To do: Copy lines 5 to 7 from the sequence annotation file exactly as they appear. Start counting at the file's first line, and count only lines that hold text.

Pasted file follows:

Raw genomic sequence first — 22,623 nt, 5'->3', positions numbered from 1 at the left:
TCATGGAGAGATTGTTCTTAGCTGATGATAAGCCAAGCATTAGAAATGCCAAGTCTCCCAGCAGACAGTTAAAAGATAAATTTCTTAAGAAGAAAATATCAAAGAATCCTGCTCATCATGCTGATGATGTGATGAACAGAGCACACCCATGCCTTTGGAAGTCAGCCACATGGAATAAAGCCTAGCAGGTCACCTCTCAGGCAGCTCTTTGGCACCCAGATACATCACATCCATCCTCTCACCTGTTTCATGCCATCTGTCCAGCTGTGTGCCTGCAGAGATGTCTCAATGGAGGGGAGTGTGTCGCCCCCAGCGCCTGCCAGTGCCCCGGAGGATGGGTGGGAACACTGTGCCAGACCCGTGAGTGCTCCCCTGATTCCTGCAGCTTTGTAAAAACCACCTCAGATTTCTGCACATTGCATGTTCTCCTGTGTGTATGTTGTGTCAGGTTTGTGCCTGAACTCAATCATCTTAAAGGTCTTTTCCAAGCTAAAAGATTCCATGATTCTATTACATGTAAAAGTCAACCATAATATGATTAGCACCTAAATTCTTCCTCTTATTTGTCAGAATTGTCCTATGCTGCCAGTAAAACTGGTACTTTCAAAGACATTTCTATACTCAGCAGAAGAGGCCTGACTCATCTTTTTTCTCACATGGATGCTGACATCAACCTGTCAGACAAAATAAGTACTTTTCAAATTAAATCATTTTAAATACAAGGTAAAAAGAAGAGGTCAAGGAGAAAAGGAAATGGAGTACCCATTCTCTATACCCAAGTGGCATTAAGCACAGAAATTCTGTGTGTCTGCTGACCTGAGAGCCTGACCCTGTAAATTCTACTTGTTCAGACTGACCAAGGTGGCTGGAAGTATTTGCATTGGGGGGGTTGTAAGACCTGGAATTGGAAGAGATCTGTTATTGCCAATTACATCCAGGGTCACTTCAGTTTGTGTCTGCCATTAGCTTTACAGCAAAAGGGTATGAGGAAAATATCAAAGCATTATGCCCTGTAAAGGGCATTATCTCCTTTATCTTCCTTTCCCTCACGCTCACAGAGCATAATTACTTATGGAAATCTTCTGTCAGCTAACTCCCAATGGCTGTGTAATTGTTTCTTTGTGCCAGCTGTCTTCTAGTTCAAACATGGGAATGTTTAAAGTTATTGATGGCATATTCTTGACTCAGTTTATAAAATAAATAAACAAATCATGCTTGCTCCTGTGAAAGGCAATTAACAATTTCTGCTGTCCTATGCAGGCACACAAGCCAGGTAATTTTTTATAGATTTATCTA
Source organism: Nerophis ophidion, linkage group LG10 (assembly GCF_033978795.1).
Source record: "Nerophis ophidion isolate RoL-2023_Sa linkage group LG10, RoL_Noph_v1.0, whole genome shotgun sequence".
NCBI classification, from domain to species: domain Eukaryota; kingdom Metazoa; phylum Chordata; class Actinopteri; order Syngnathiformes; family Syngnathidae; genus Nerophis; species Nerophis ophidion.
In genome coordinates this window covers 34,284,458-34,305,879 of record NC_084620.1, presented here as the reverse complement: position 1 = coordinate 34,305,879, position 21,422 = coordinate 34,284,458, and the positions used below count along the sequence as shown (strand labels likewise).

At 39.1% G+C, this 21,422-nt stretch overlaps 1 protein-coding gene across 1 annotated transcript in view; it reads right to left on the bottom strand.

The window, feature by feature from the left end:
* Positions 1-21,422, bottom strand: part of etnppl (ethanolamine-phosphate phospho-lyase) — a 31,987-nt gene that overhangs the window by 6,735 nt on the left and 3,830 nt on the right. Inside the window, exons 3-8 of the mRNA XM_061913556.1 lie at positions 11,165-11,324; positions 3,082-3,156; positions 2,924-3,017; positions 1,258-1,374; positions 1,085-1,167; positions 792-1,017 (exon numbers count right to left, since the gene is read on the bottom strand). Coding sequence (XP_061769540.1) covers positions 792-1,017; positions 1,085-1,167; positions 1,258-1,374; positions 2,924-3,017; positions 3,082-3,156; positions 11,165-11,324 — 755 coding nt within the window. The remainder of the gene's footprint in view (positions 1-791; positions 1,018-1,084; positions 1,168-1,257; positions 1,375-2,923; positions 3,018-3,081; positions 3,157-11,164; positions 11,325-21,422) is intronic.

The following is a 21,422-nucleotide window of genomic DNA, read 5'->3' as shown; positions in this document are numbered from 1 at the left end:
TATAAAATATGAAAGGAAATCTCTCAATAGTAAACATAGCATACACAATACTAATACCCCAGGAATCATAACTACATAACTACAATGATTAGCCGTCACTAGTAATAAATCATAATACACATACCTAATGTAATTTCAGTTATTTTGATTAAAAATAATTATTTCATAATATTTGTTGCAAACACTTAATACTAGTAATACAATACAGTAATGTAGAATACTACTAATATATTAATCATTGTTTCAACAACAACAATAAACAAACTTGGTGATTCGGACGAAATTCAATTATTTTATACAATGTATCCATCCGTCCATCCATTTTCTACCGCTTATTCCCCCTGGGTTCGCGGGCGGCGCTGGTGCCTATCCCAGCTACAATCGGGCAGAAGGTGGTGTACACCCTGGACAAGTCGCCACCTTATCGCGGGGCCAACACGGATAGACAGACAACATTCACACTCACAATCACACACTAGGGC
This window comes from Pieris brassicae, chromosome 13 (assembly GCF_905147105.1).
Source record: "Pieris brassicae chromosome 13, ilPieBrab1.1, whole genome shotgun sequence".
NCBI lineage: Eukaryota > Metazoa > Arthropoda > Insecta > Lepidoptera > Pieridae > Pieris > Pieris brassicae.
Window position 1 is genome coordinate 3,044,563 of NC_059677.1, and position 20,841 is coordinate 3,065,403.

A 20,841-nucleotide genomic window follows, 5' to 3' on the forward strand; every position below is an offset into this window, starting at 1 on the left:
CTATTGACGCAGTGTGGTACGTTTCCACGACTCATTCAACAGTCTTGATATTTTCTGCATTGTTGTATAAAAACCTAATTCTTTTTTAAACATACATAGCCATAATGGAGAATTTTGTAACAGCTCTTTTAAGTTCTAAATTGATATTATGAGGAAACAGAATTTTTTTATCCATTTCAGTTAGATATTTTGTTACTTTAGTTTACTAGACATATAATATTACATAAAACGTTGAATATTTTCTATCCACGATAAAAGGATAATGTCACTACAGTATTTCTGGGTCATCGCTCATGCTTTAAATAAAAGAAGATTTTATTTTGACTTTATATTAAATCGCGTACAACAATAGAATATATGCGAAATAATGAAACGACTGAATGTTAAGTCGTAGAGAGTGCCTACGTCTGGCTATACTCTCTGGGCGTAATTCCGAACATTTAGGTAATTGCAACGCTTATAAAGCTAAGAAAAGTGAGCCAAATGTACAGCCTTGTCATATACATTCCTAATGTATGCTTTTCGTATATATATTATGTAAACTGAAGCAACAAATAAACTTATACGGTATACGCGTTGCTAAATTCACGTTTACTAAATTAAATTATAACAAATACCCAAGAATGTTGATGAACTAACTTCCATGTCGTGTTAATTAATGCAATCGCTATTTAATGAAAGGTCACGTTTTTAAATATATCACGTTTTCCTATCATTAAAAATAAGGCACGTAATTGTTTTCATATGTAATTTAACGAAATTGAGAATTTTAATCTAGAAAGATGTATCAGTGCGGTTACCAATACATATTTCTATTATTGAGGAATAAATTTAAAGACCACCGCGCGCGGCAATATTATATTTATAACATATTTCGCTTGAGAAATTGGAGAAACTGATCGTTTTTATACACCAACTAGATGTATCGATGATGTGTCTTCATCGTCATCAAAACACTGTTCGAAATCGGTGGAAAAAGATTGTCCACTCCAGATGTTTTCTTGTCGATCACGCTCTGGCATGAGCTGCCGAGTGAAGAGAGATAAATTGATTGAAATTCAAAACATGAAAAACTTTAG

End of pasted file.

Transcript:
NCBI classification, from domain to species: domain Eukaryota; kingdom Metazoa; phylum Chordata; class Actinopteri; order Syngnathiformes; family Syngnathidae; genus Nerophis; species Nerophis ophidion.
In genome coordinates this window covers 34,284,458-34,305,879 of record NC_084620.1, presented here as the reverse complement: position 1 = coordinate 34,305,879, position 21,422 = coordinate 34,284,458, and the positions used below count along the sequence as shown (strand labels likewise).

At 39.1% G+C, this 21,422-nt stretch overlaps 1 protein-coding gene across 1 annotated transcript in view; it reads right to left on the bottom strand.